'Shaping' Healthcare Delivery

Nov 20, 2012 2:30 PM ET

Last week I was invited to represent GSK at an event hosted by the Partnership to Fight Chronic Disease on Capitol Hill to share our commitment to providing our employees with healthcare that is higher quality, while lowering cost.We're doing this through a program called North Carolina First in Health. WellPoint, as well as a leading health policy think tank, the Brookings Institution, also weighed in with their expertise.This is obviously a 'hot topic' as the room was filled to capacity--standing room only.

In the US healthcare costs are experiencing exponential growth.The real driver behind this problem is the epidemic of chronic disease, which accounts for 75% of the total costs each year.The US healthcare delivery system is set up to deliver acute care--which is very episodic, reactive and volume based.

However, if we want to control healthcare costs, we need to do a better job of directly addressing the management of chronic disease, which means our care delivery should be more coordinated, connected, proactive, and population based.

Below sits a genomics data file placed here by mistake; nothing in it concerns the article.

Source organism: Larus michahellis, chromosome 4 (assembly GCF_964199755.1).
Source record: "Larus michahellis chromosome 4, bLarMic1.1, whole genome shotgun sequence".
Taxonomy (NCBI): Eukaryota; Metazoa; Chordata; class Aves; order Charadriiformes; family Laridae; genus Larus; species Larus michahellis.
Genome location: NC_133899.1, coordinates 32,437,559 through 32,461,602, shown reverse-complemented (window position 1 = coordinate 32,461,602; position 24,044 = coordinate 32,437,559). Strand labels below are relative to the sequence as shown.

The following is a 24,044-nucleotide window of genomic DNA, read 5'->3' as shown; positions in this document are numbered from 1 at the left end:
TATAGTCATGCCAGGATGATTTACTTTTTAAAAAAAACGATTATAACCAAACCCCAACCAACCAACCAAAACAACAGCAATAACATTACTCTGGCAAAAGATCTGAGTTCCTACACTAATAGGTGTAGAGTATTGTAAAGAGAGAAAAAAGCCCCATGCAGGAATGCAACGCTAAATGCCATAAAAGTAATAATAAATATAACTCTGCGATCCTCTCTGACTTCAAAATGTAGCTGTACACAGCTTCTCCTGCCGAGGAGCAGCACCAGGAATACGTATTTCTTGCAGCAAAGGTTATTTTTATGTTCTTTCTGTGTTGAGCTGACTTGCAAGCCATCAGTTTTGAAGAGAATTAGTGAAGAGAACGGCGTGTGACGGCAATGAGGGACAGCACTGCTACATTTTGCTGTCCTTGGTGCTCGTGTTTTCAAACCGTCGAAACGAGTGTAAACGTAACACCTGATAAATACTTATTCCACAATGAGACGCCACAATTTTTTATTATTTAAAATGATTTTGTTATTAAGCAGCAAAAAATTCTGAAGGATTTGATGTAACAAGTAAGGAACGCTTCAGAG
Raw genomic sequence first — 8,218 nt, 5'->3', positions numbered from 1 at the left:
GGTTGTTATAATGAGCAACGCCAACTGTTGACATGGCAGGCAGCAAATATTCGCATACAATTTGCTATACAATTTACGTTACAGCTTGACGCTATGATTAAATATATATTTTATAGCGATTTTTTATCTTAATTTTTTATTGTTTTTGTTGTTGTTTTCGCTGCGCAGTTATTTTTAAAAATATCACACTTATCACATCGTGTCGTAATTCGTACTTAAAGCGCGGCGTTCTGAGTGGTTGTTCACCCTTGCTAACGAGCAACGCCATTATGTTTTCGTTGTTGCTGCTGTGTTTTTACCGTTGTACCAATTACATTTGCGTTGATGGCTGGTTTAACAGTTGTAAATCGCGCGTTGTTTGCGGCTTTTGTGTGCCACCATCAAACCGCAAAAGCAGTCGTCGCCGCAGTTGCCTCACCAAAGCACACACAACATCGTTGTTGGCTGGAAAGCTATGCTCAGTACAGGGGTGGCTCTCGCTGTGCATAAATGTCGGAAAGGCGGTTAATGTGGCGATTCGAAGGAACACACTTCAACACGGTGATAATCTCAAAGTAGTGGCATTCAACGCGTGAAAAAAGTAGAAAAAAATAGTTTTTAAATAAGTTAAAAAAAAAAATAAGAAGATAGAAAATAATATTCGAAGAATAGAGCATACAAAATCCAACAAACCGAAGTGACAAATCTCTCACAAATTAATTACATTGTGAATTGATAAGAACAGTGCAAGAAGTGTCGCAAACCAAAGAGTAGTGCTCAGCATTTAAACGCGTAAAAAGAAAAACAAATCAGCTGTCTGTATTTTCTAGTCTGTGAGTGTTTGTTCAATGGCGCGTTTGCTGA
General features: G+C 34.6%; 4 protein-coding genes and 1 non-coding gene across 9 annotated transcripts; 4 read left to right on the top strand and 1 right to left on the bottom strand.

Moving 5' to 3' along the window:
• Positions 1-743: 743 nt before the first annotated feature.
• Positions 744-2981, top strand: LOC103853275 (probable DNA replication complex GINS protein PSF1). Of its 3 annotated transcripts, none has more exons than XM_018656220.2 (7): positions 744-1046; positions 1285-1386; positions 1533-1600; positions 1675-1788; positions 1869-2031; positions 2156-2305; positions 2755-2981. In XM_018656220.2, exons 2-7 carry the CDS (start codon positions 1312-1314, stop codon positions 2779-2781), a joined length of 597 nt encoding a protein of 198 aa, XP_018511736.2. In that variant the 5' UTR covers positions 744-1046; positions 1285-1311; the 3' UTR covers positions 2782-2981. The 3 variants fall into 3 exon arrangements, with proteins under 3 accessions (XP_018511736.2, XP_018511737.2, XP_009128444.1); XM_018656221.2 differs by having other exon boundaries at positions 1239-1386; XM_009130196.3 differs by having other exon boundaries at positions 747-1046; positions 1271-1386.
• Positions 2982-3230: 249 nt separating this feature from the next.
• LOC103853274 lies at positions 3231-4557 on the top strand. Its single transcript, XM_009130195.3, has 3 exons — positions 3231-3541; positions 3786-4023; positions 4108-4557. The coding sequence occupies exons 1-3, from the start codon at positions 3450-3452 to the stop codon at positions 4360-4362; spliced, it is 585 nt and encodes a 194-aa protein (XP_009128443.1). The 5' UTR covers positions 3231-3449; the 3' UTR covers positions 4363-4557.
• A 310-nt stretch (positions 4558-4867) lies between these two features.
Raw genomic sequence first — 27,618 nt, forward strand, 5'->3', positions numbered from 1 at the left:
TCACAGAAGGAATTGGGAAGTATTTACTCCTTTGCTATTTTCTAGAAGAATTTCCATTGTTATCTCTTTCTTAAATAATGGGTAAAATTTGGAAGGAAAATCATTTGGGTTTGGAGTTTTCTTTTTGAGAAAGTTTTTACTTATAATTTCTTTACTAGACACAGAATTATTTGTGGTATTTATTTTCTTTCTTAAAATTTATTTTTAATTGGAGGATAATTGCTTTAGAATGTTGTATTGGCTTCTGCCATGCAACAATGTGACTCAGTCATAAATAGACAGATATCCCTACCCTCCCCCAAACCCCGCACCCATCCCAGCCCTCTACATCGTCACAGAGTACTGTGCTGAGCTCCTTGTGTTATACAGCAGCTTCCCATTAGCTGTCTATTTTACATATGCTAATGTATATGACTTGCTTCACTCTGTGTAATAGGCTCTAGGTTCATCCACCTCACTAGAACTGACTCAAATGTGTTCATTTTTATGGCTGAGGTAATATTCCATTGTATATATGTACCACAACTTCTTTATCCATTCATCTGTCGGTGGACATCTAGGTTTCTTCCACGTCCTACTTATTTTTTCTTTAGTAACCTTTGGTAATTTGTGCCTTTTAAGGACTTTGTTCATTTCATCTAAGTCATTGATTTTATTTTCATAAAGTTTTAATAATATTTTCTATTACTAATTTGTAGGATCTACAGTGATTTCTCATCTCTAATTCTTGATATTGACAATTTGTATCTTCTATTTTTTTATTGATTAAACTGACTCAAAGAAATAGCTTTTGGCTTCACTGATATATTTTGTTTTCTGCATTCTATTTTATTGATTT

GSK began a program for our NC employees in January 2012 to provide a Patient Centered Medical Home (PCMH) in partnership with Community Care of North Carolina (CCNC).The program is called North Carolina First in Health.It champions the PCMH model, which we believe is critical to reforming our Healthcare System in the US.Patient Centered Medical Homes offer team-based, holistic care, with a focus on care management.

We're proud to take part in the important movement to shift our healthcare system to a better place.By offering our employees a quality-based healthcare PCMH experience we're a part of something so much larger.Thanks to healthcare reform demonstration projects like this one, that are taking place all over the country, we're beginning to push toward the 'tipping point' for a new value based healthcare system.

We're also realistic.This care delivery system won't just take over tomorrow.Providers must be trained differently, payers must provide incentives that reward value, and patients must take more responsibility for their own health.We also believe patients should receive the right incentives for making those smart choices.But we are moving in the right direction.Demonstrations like this give us a chance to evolve toward value.